Somai Shinji

mark schilling schill at
Sun Feb 27 05:04:18 EST 2005

Somai's Typhoon Club won the Grand Prix at the first Tokyo Film Festival in
1985. Moving (Ohikkoshi) was screened in the Un Certain Regard section at
Cannes in 1993. And Wait and See (Ah, Haru) was awarded the FIPRESCI
(International critics prize) at Berlin in 1999.

So Somai didn't totally strike out on the festival circuit. Why didn't he
gain more traction? He often worked in a genre, seishun eiga, that got
little critical respect. His timing wasn't great, but he could have better
ridden the Japanese New Wave of the 1990s. Moving had a more visible
platform at Cannes in 1993 than did Kitano's Sonatine, which only screened
in the market -- but we know which film the Western critics whooped up,
don't we?

Why didn't they also whoop up Moving, a coming-of-age masterpiece? I did my
little bit in The Japan Times and elsewhere -- but Somai didn't much help
his own cause. When I interviewed him at Cannes, he struck me as smart,
sensitive and very, very shy.As in no eye contact and voice just above a
whisper. Not the type to dazzle the foreign press with his witty repartee.
(I believe he spent as much of the festival as possible in his hotel
room.)Then there was the matter of the film itself, which did not fit any of
the then trendy categories (extremely violent, cleverly subversive action
pic, etc.) So it quietly sank out of sight, as did its director.

I compliment the Jeonju festival for raising up him and his criminally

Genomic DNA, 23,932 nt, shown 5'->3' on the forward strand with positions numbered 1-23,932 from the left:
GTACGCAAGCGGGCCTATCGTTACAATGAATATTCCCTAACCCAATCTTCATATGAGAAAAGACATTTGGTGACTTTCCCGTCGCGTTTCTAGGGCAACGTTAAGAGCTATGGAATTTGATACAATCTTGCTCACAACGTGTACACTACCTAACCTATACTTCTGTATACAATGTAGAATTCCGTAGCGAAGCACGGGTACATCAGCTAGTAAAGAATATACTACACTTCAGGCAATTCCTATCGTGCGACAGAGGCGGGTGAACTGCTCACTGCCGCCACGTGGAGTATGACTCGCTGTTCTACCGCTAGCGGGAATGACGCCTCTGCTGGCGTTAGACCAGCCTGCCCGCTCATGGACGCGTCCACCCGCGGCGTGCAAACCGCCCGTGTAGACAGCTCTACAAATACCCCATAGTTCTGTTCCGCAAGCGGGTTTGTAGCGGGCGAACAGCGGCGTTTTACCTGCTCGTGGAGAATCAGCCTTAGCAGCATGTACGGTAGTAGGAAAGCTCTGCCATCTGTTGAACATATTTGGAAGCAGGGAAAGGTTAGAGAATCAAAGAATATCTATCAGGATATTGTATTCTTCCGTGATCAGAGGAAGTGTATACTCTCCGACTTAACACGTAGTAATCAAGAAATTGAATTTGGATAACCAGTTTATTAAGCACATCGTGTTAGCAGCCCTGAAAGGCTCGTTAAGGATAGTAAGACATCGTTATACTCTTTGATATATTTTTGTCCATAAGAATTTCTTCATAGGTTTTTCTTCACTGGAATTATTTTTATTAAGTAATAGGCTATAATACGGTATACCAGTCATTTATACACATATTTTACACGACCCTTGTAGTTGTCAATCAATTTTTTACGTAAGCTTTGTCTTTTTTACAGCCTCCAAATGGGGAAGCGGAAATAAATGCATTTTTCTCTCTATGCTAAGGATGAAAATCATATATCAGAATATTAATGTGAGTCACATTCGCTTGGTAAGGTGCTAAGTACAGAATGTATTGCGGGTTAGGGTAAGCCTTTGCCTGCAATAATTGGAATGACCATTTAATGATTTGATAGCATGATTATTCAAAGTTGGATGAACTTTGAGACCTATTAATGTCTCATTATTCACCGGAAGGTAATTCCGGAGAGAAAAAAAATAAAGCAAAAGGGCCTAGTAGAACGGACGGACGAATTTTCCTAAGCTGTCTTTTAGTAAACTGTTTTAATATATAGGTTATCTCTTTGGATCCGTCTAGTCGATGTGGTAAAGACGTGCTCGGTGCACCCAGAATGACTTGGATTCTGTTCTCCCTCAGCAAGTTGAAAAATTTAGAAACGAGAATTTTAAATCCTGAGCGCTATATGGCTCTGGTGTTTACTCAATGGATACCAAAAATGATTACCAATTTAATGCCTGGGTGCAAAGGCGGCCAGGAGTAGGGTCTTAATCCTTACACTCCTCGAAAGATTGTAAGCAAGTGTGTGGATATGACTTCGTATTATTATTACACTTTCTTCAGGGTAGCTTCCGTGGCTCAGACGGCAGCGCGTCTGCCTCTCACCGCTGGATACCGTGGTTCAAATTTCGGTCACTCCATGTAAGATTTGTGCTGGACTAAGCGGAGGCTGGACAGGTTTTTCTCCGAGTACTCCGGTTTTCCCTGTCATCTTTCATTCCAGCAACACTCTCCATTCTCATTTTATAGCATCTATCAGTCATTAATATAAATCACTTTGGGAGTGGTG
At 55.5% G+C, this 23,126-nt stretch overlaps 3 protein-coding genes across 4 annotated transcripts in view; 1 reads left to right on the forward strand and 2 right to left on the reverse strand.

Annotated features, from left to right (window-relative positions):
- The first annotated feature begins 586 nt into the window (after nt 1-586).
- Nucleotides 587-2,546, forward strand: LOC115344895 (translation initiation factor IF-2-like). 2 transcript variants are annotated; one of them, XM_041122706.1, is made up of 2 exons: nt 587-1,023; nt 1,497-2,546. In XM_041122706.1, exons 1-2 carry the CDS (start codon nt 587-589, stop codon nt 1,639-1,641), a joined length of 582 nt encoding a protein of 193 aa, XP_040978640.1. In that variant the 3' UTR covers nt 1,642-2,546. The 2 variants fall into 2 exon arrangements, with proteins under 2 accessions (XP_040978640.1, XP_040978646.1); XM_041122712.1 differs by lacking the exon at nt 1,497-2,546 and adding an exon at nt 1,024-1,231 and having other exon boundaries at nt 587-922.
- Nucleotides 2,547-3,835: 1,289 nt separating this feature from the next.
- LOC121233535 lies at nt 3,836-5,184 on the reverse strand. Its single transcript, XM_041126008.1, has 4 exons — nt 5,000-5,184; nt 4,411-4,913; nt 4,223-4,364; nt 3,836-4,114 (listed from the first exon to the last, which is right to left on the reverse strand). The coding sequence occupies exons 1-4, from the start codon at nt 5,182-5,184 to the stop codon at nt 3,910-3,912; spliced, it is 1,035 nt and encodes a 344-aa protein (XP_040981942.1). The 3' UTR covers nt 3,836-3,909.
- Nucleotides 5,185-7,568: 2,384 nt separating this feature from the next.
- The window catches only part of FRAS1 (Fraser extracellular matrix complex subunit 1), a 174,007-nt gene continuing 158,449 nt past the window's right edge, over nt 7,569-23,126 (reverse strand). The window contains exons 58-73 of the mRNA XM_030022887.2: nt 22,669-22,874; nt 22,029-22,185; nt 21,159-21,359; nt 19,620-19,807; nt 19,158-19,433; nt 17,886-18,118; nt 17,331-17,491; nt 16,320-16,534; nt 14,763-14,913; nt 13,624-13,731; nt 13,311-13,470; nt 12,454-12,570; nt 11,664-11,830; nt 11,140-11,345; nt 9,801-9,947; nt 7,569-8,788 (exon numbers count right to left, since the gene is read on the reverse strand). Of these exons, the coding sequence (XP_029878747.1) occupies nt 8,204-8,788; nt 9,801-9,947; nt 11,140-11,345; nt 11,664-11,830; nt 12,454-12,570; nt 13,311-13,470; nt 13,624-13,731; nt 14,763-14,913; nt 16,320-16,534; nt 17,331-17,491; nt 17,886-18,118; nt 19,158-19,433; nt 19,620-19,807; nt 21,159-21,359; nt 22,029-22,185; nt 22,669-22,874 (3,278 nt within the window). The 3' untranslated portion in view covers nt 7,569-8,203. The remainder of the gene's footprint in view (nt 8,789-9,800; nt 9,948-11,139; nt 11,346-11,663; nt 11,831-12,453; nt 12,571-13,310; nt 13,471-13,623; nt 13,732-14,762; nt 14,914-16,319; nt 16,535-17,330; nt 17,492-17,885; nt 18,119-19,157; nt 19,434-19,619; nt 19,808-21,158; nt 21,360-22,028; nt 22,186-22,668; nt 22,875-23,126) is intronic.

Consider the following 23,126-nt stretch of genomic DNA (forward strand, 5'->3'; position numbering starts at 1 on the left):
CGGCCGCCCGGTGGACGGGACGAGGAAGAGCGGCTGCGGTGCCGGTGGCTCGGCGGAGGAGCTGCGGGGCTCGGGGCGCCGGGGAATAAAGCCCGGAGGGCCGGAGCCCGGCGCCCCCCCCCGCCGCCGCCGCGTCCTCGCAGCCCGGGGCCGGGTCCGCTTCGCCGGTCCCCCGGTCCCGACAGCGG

under-appreciated films.

Mark Schilling

----- Original Message ----- 
From: "tanaka taro" <tarouttt at>
To: <KineJapan at>
Sent: Sunday, February 27, 2005 7:13 PM
Subject: Somai Shinji

> Hello everyone,
> I am writing a piece on Somai Shinji for the catalogue of the upcoming
> Jeonju International Film Festival (April 28-May 6), which will show 8
> Somai films in a retrospective.
> One of the things I'm looking into is Somai's reception (or rather lack
> thereof) outside of Japan, which already came up on this list a few days
> ago.
> Video and dvd-releases are one thing, but I was wondering if any of you
> know of other festivals (or events) which have paid attention (gave
> to Somai's work in the past, or places where his films got a theatrical
> release. I've only heard of one retrospective organised by the Japan
> Foundation in Germany a few years ago.
> I wonder how much the reason why so little has been written about him in
> the West has to do with the age to which the main part of his work
> as the eighties in general are largely overlooked (or dismissed as the
> decade when Japanese cinema was as good as dead).
> Many thanks for any suggestions you may have,
> Luk Van Haute
> _________________________________________________________________
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